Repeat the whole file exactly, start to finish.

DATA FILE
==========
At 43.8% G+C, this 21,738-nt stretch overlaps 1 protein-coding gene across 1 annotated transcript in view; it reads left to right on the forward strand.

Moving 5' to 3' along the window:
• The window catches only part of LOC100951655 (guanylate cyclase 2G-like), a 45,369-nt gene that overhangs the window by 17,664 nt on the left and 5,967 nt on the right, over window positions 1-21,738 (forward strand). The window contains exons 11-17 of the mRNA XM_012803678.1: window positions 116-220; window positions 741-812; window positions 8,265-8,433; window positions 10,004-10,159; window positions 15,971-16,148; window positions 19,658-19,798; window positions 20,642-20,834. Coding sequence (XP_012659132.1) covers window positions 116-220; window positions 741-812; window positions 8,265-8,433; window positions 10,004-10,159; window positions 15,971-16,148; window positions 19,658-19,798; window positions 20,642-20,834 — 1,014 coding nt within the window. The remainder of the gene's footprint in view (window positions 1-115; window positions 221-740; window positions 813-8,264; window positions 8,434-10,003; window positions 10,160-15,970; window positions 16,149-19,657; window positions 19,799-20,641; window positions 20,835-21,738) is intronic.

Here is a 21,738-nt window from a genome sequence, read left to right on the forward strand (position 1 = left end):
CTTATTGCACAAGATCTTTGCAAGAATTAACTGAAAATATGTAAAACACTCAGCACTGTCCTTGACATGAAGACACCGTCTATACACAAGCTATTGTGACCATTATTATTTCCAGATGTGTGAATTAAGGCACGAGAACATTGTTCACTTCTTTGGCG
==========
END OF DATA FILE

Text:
At 43.8% G+C, this 21,738-nt stretch overlaps 1 protein-coding gene across 1 annotated transcript in view; it reads left to right on the forward strand.

Moving 5' to 3' along the window:
• The window catches only part of LOC100951655 (guanylate cyclase 2G-like), a 45,369-nt gene that overhangs the window by 17,664 nt on the left and 5,967 nt on the right, over window positions 1-21,738 (forward strand). The window contains exons 11-17 of the mRNA XM_012803678.1: window positions 116-220; window positions 741-812; window positions 8,265-8,433; window positions 10,004-10,159; window positions 15,971-16,148; window positions 19,658-19,798; window positions 20,642-20,834. Coding sequence (XP_012659132.1) covers window positions 116-220; window positions 741-812; window positions 8,265-8,433; window positions 10,004-10,159; window positions 15,971-16,148; window positions 19,658-19,798; window positions 20,642-20,834 — 1,014 coding nt within the window. The remainder of the gene's footprint in view (window positions 1-115; window positions 221-740; window positions 813-8,264; window positions 8,434-10,003; window positions 10,160-15,970; window positions 16,149-19,657; window positions 19,799-20,641; window positions 20,835-21,738) is intronic.

Here is a 21,738-nt window from a genome sequence, read left to right on the forward strand (position 1 = left end):
CTTATTGCACAAGATCTTTGCAAGAATTAACTGAAAATATGTAAAACACTCAGCACTGTCCTTGACATGAAGACACCGTCTATACACAAGCTATTGTGACCATTATTATTTCCAGATGTGTGAATTAAGGCACGAGAACATTGTTCACTTCTTTGGCG